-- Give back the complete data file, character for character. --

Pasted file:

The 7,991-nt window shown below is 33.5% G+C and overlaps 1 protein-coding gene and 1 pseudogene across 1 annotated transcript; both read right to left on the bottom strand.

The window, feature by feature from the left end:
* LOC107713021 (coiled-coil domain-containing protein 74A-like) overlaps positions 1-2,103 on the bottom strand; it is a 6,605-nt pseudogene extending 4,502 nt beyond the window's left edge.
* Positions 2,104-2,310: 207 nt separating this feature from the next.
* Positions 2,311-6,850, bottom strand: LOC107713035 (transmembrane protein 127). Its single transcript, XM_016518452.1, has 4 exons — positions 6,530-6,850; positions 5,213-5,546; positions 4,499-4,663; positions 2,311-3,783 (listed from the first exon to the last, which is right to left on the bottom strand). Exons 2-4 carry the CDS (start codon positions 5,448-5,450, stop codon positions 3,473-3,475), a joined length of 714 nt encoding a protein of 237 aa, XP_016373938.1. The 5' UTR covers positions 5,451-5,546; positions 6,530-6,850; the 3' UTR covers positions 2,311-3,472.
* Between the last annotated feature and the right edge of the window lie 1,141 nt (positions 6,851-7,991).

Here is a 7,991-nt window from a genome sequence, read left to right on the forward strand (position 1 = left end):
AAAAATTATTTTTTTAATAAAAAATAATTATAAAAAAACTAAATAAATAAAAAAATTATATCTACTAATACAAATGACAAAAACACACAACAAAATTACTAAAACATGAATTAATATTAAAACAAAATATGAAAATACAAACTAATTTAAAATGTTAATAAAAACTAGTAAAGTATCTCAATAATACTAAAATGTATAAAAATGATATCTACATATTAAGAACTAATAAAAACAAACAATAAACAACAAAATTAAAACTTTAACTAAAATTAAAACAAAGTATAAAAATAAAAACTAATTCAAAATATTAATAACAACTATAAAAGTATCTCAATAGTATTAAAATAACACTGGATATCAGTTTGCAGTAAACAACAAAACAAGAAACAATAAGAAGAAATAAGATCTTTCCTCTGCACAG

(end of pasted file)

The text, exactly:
The 7,991-nt window shown below is 33.5% G+C and overlaps 1 protein-coding gene and 1 pseudogene across 1 annotated transcript; both read right to left on the bottom strand.

The window, feature by feature from the left end:
* LOC107713021 (coiled-coil domain-containing protein 74A-like) overlaps positions 1-2,103 on the bottom strand; it is a 6,605-nt pseudogene extending 4,502 nt beyond the window's left edge.
* Positions 2,104-2,310: 207 nt separating this feature from the next.
* Positions 2,311-6,850, bottom strand: LOC107713035 (transmembrane protein 127). Its single transcript, XM_016518452.1, has 4 exons — positions 6,530-6,850; positions 5,213-5,546; positions 4,499-4,663; positions 2,311-3,783 (listed from the first exon to the last, which is right to left on the bottom strand). Exons 2-4 carry the CDS (start codon positions 5,448-5,450, stop codon positions 3,473-3,475), a joined length of 714 nt encoding a protein of 237 aa, XP_016373938.1. The 5' UTR covers positions 5,451-5,546; positions 6,530-6,850; the 3' UTR covers positions 2,311-3,472.
* Between the last annotated feature and the right edge of the window lie 1,141 nt (positions 6,851-7,991).

Here is a 7,991-nt window from a genome sequence, read left to right on the forward strand (position 1 = left end):
AAAAATTATTTTTTTAATAAAAAATAATTATAAAAAAACTAAATAAATAAAAAAATTATATCTACTAATACAAATGACAAAAACACACAACAAAATTACTAAAACATGAATTAATATTAAAACAAAATATGAAAATACAAACTAATTTAAAATGTTAATAAAAACTAGTAAAGTATCTCAATAATACTAAAATGTATAAAAATGATATCTACATATTAAGAACTAATAAAAACAAACAATAAACAACAAAATTAAAACTTTAACTAAAATTAAAACAAAGTATAAAAATAAAAACTAATTCAAAATATTAATAACAACTATAAAAGTATCTCAATAGTATTAAAATAACACTGGATATCAGTTTGCAGTAAACAACAAAACAAGAAACAATAAGAAGAAATAAGATCTTTCCTCTGCACAG